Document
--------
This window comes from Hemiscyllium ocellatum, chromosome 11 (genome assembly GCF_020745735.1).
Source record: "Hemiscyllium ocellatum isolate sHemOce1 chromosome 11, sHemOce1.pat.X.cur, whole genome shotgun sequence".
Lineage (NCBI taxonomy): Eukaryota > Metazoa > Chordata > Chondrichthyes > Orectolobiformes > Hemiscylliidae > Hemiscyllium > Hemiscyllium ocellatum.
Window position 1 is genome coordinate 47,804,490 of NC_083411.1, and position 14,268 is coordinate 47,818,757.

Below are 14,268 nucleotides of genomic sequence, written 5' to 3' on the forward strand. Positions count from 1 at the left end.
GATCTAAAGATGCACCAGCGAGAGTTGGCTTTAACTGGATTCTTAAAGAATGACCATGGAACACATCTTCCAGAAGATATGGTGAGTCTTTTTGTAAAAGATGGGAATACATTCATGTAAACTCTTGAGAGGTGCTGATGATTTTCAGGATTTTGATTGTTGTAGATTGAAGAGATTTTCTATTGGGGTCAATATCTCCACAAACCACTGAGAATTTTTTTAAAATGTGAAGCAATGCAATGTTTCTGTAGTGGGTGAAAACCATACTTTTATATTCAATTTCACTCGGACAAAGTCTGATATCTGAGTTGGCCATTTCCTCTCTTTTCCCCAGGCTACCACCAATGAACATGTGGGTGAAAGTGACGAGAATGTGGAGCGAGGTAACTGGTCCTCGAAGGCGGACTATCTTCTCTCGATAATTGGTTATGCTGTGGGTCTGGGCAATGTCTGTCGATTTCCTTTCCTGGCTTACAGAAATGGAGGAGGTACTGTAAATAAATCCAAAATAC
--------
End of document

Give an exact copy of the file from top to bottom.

This window comes from Hemiscyllium ocellatum, chromosome 11 (genome assembly GCF_020745735.1).
Source record: "Hemiscyllium ocellatum isolate sHemOce1 chromosome 11, sHemOce1.pat.X.cur, whole genome shotgun sequence".
Lineage (NCBI taxonomy): Eukaryota > Metazoa > Chordata > Chondrichthyes > Orectolobiformes > Hemiscylliidae > Hemiscyllium > Hemiscyllium ocellatum.
Window position 1 is genome coordinate 47,804,490 of NC_083411.1, and position 14,268 is coordinate 47,818,757.

Below are 14,268 nucleotides of genomic sequence, written 5' to 3' on the forward strand. Positions count from 1 at the left end.
GATCTAAAGATGCACCAGCGAGAGTTGGCTTTAACTGGATTCTTAAAGAATGACCATGGAACACATCTTCCAGAAGATATGGTGAGTCTTTTTGTAAAAGATGGGAATACATTCATGTAAACTCTTGAGAGGTGCTGATGATTTTCAGGATTTTGATTGTTGTAGATTGAAGAGATTTTCTATTGGGGTCAATATCTCCACAAACCACTGAGAATTTTTTTAAAATGTGAAGCAATGCAATGTTTCTGTAGTGGGTGAAAACCATACTTTTATATTCAATTTCACTCGGACAAAGTCTGATATCTGAGTTGGCCATTTCCTCTCTTTTCCCCAGGCTACCACCAATGAACATGTGGGTGAAAGTGACGAGAATGTGGAGCGAGGTAACTGGTCCTCGAAGGCGGACTATCTTCTCTCGATAATTGGTTATGCTGTGGGTCTGGGCAATGTCTGTCGATTTCCTTTCCTGGCTTACAGAAATGGAGGAGGTACTGTAAATAAATCCAAAATAC